CMS (Compact Muon Solenoid) detector at CERN


Visualization of a proton-proton collision in the Large Hadron Collider, as detected by the CMS detector


Plot shown when the discovery of the Higgs Boson was announced.
Red histogram shows model of Higgs Boson; black dots are the actual data.


Of course, science and art are not the only disciplines to confront the limits of knowledge, but I see in them a distinct posture with respect to the unknown. At the same time that artists and scientists push back ignorance, they also recognize it as the engine that drives their work. Not only is there an obsession with knowing (as with so many other pursuits) but also a tacit acceptance that some things may not, in fact, be knowable. This healthy respect for ignorance is reflected in some of the techniques that artists and scientists employ. For scientists, there is the notion of a blind or double-blind analysis, where researchers develop experimental procedures in isolation from the data, to prevent personal biases from influencing experimental outcomes. Similarly, when musicians are asked to interpret a song or a sonata, they often prefer to "let the music speak for itself,” allowing it a kind of intelligence of its own, even if they themselves composed it. . And with visual art, one often finds intuition leading the way, so that the crafting of a physical artifact becomes inseparable from the thinking about it.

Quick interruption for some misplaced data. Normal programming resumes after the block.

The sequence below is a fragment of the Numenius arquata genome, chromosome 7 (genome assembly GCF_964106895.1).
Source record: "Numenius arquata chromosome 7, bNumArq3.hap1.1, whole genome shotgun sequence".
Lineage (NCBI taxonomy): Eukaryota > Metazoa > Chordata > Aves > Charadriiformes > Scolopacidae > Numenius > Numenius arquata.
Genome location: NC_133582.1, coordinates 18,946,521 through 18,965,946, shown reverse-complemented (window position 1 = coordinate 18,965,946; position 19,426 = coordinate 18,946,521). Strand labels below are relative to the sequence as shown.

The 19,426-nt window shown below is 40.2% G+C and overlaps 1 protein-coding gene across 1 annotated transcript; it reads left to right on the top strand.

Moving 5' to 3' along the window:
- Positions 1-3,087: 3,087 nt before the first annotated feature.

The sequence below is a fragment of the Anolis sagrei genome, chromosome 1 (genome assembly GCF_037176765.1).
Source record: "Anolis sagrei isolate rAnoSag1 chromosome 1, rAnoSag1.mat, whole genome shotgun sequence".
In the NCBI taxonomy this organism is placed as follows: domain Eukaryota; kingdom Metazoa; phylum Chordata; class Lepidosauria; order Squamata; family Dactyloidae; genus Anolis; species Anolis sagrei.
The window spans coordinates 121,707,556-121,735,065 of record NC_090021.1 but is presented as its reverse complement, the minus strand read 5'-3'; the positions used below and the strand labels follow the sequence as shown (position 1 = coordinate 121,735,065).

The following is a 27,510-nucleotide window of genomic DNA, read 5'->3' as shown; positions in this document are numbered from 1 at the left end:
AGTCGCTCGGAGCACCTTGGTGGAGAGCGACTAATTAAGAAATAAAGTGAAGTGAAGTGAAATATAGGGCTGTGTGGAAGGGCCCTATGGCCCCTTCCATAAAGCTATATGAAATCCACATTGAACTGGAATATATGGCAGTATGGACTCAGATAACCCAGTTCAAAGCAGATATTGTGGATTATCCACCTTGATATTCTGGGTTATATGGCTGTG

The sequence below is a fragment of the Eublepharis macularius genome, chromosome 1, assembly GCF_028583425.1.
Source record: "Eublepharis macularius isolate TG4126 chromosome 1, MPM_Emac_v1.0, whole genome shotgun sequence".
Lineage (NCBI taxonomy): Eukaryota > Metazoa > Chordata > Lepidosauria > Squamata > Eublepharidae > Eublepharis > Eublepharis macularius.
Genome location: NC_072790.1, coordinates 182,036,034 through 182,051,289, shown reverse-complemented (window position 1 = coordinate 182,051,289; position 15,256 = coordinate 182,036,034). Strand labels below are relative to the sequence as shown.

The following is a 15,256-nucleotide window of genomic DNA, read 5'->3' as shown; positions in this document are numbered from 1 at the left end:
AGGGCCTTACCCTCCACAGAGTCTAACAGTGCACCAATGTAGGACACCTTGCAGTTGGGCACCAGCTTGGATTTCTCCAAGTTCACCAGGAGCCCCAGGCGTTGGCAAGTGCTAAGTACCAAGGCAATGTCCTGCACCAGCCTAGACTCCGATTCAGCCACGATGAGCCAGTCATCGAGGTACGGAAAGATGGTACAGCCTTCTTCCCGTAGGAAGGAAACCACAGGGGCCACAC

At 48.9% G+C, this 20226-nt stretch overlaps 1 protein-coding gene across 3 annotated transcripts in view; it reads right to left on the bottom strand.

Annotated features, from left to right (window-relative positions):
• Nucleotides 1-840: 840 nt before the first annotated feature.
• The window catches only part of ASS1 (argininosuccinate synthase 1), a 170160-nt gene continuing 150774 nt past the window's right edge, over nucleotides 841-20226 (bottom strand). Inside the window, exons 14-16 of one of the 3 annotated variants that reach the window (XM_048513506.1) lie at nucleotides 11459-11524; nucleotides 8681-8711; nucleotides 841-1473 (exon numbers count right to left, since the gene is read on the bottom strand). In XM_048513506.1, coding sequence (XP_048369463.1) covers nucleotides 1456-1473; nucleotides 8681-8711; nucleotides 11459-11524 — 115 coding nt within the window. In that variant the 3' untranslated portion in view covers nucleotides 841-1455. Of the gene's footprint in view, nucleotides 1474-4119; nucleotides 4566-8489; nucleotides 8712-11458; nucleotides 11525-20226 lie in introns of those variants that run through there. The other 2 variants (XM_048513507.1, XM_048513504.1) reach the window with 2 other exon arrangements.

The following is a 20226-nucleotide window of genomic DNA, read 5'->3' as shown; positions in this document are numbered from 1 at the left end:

In all these cases, the act of creation is partly choreographed and partly improvised. The artists and scientists who work in this way deliberately hold themselves in an imaginative agnostic state in which they oscillate between control and freedom, between working within a system and stepping outside of it to assess the results. And each cycle of this oscillation can itself be viewed as an experiment within an experiment, or perhaps an open-ended creative work in miniature.

The relevance of science to art has been amply demonstrated in recent years by artists who adopt the imagery and techniques of science. As Mark Dion has said, "For me and for a number of artists today, science really functions as our world view.... Our relationship to science is very much like the Renaissance artists' relationship to theology." The reverse question, however, is not often addressed. I believe the relevance of art to science lies in art's ability to productively probe the nature of knowledge without offering concrete answers. As any artist can attest, the meaning of a piece sometimes eludes even its creator. I find that when an artistic undertaking becomes too highly constrained, either by ideology or practical considerations, it grows stiff and incapable of reaching beyond itself. The same applies to science as well; it takes a light touch to keep one's experimental results from being polluted by preconceived notions. In both science and art, the best work, it seems to me, is done in an environment willfully purged of prior knowledge, for the sheer wonder of populating that space with new thoughts and discoveries. And because of the gaps in communication necessarily left in such a work, that wonder is passed on to other consumers and practitioners who, in laboring to close those gaps for themselves, end up opening a whole host of new ones as a result. Thus, a single seminal idea can acquire a life of its own as it flows through this chain of insights, shifting subtly with each step as it propagates outward to infinity.


Werner Sun, Imperfection I, 2014. Mixed media, 24" x 12".